“The Crossing Point”: an introduction/ intervention to vision and difference
Ramallah – A.M. Qattan Foundation
The Educational Research and Development Programme at the A.M.Qattan Foundation (AMQF) screened, on Saturday 30/11/2019, a movie entitled “The Crossing Point,” which is considered one of the outcomes of the Culture, Arts, and Community Participation Project implemented by the program in partnership with the Swiss Agency for Development and Cooperation (SDC).
The movie explores the effects that the Ni’lin checkpoint has caused on its residents, the nature of life there, and the viewpoints of the people of Ni’lin. This checkpoint is a transportation area for workers who work in the occupied side, which created job opportunities by setting kiosks and parking lots for the cars owned by the workers, etc. The movie also dealt with some of the incidents or events that occur during demonstrations in the wall area in the village, and then it shows settlers in Al-Muhallal area; which is considered a trade and industrial zone.
The researcher; Yasmin Qaadan, presented an intervention on the artistic and social implications of the movie, as illuminations on the various manifestations that the movie presents with the abundance of contradictions within the colonial reality. She took Ni’lin, its checkpoint, and the natural landscape there as a small unit, leading to an understanding of the colonial policies on Greater Palestine.
Qaadan reports, “The movie represented consecutive chapters of crossing in the meanings of disguise; disguising the other(s) in the narratives of the participants, on the meanings of Ni’lin, the other who refuses and resists, and the obedient [submissive] in favor of his living, and the other who fights for his childhood, and is aware of the value of wind in resistance, and the other hidden [disguised] colonial who is present in the formation of all the above, while the camera crosses between all the contradictions of the story, music, and the natural landscape that is changing with its cactus.”
Rimawi added, “At the same time and during the search, it was found out that the checkpoint created an entry point for stimulating debate in the village, and formed a point of social difference. Thus, difference is the most appropriate point to understand society and its vision, so the movie was an introduction/ intervention to the vision, and difference that leads to the vision. Since the movie is part of a project, we bet it will be a crossing point to a state of practical dialogue (debate) as to how we can relocate ourselves and act in life as effective doers; to our personal lives, where we want to seek a job, provide bread on the table, and teach our children, but also prioritize the issues of home and identity.”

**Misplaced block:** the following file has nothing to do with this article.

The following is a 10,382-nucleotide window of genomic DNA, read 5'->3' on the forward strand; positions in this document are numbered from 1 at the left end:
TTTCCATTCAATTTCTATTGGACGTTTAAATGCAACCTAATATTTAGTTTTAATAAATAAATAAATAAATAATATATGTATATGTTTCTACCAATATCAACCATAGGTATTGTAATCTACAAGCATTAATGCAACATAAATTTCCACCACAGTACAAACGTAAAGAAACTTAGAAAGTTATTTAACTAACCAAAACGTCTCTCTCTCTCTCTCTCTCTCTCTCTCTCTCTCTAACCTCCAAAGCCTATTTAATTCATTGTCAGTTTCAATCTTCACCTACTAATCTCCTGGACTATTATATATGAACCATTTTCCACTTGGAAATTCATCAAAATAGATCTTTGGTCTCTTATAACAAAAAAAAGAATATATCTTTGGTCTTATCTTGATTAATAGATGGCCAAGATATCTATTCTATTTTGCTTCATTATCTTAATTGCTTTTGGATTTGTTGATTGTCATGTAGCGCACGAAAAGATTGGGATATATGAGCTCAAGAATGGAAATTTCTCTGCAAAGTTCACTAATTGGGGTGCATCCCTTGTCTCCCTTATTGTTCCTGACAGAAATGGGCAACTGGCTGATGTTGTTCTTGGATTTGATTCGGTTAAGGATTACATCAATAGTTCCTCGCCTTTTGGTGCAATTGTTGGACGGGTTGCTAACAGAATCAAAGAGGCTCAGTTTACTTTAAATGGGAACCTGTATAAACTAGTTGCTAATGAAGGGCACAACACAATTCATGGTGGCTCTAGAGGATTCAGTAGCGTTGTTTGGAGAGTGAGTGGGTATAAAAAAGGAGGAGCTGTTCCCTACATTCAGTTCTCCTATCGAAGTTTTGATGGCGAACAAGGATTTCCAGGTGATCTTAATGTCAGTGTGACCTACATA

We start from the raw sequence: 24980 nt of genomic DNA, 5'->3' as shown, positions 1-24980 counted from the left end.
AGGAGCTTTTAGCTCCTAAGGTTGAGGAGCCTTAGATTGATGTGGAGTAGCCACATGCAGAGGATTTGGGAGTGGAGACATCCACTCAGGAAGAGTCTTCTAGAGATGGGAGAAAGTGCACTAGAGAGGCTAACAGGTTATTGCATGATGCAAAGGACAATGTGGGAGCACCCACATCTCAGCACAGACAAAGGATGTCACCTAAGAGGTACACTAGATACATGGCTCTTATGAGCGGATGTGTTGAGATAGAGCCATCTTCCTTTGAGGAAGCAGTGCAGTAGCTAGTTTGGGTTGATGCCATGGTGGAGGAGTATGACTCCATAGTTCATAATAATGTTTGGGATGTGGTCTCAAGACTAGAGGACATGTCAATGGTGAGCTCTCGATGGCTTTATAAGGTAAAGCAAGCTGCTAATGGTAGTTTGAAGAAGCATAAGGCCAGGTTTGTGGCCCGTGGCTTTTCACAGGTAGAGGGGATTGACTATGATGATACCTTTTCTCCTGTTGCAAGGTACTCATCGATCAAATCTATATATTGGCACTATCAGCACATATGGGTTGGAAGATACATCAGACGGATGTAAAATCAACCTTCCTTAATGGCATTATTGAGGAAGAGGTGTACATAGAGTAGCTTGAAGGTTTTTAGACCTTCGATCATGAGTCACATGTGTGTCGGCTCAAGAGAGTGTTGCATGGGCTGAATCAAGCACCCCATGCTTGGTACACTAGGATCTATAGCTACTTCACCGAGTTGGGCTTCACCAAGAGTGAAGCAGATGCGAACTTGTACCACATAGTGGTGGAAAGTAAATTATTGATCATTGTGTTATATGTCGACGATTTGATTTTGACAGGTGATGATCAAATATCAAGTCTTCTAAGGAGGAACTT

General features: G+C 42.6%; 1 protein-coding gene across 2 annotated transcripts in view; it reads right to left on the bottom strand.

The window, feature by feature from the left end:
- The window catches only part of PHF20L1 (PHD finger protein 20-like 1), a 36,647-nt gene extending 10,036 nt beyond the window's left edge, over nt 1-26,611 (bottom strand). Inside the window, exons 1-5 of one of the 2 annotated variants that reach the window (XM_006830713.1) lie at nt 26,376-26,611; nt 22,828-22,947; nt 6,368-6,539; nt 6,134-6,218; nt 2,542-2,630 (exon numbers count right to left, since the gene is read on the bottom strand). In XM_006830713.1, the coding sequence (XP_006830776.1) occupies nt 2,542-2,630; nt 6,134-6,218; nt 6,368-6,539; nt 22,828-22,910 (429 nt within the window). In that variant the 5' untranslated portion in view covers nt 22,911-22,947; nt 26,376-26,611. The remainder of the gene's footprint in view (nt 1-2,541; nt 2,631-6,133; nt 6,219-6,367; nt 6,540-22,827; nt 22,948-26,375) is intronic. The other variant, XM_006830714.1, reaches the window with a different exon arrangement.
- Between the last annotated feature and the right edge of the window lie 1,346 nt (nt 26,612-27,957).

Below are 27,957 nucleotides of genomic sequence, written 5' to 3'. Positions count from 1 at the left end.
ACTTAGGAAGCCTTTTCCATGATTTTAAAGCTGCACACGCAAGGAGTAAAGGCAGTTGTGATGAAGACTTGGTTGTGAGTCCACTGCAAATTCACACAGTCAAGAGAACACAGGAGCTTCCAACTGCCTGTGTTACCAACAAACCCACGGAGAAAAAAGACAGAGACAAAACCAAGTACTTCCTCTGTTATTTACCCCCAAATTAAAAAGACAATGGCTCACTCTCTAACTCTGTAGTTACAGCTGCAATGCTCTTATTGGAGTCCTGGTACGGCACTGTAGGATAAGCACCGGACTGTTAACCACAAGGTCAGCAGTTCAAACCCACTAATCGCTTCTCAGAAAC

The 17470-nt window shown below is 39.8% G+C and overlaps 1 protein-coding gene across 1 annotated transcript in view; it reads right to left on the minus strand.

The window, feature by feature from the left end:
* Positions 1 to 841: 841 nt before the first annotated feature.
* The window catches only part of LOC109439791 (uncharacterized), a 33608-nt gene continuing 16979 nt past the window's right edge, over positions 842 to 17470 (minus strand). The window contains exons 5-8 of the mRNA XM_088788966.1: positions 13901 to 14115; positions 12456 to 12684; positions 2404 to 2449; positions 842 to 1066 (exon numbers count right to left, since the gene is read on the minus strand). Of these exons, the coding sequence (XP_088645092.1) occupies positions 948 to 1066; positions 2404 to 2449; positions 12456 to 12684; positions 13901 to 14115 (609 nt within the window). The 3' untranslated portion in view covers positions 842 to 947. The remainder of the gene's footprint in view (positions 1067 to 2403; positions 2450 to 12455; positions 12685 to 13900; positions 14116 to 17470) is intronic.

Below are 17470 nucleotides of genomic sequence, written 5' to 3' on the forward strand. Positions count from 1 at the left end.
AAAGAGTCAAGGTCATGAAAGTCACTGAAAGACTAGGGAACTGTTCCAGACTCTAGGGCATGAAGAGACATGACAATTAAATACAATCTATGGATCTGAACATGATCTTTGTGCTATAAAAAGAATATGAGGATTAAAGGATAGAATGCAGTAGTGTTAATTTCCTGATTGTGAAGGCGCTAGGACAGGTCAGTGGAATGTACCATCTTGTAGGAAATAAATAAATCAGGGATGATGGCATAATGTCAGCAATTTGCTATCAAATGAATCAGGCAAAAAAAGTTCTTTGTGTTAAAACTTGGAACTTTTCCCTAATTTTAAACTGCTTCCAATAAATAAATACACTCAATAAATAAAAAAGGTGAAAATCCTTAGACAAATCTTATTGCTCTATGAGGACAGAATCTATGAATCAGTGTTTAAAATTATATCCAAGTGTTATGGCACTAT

That intervention was followed by a discussion about what was presented. Some of the audience rejected the image that the movie presented about their village despite the fact that the movie came out as a result of excessive research, and after addressing the demands of the project students and those involved in it from the village itself. Some of the audience praised the importance of the stories covered and told in the movie, noting that it [the movie] is short; since its duration is not sufficient to show/present all the stories.”
Journalist Ahmad Yousef from Ultra Palestine said, “The movie dealt with several stories that led to some distraction because its duration is insufficient. It also drew my attention that some of the characters were not able to speak about a certain topic; for example, “Hamdan” is not the right person to talk about the methods of inspection and suffering that workers are exposed to while entering through the checkpoint, so it may be more appropriate if one of the workers talked about this issue instead of Hamdan.”
Whereas, the young man Mohammed Sorour, said, “The movie’s characters should be appreciated for their boldness to talk about an issue that may expose them to harm later, and we should remember and be aware that Ni’lin is the aim here. All we have to do is protect our village from the risks and all negative impacts it may be exposed to.”
He added, “Whoever wants to speak out and object to the image presented by the movie, has to come back to reality and does an effective and serious deed to protect the land, not to speak while living away from it.”
It should be noted that the movie is directed by Bassam Jarbawi in 2017 as part of the Culture, Arts, and Community Participation Project implemented by the Research and Educational Development in partnership with the Swiss Agency for Development and Cooperation in six locations: Ni’lin, Qalqilya, Jericho, Anabta, Qatanna, and Khan Yunis.